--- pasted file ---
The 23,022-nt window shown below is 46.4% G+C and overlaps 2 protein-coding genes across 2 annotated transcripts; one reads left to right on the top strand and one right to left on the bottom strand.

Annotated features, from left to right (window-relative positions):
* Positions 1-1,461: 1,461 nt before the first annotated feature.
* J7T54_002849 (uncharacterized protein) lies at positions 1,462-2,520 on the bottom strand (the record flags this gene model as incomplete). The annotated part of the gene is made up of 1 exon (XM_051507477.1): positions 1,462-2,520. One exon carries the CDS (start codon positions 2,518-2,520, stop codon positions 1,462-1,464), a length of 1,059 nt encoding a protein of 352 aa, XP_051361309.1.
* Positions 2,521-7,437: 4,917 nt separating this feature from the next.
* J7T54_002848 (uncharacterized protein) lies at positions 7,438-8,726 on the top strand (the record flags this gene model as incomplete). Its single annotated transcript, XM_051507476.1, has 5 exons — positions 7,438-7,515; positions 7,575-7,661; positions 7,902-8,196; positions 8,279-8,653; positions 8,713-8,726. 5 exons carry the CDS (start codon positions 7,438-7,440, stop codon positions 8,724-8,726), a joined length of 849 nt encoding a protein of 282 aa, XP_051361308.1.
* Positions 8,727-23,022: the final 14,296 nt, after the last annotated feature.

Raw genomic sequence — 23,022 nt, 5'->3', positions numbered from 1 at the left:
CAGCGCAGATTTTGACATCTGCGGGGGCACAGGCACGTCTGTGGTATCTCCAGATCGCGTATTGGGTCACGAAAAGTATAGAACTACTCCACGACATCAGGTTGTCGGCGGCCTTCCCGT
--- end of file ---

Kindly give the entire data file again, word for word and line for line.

The 23,022-nt window shown below is 46.4% G+C and overlaps 2 protein-coding genes across 2 annotated transcripts; one reads left to right on the top strand and one right to left on the bottom strand.

Annotated features, from left to right (window-relative positions):
* Positions 1-1,461: 1,461 nt before the first annotated feature.
* J7T54_002849 (uncharacterized protein) lies at positions 1,462-2,520 on the bottom strand (the record flags this gene model as incomplete). The annotated part of the gene is made up of 1 exon (XM_051507477.1): positions 1,462-2,520. One exon carries the CDS (start codon positions 2,518-2,520, stop codon positions 1,462-1,464), a length of 1,059 nt encoding a protein of 352 aa, XP_051361309.1.
* Positions 2,521-7,437: 4,917 nt separating this feature from the next.
* J7T54_002848 (uncharacterized protein) lies at positions 7,438-8,726 on the top strand (the record flags this gene model as incomplete). Its single annotated transcript, XM_051507476.1, has 5 exons — positions 7,438-7,515; positions 7,575-7,661; positions 7,902-8,196; positions 8,279-8,653; positions 8,713-8,726. 5 exons carry the CDS (start codon positions 7,438-7,440, stop codon positions 8,724-8,726), a joined length of 849 nt encoding a protein of 282 aa, XP_051361308.1.
* Positions 8,727-23,022: the final 14,296 nt, after the last annotated feature.

Raw genomic sequence — 23,022 nt, 5'->3', positions numbered from 1 at the left:
CAGCGCAGATTTTGACATCTGCGGGGGCACAGGCACGTCTGTGGTATCTCCAGATCGCGTATTGGGTCACGAAAAGTATAGAACTACTCCACGACATCAGGTTGTCGGCGGCCTTCCCGT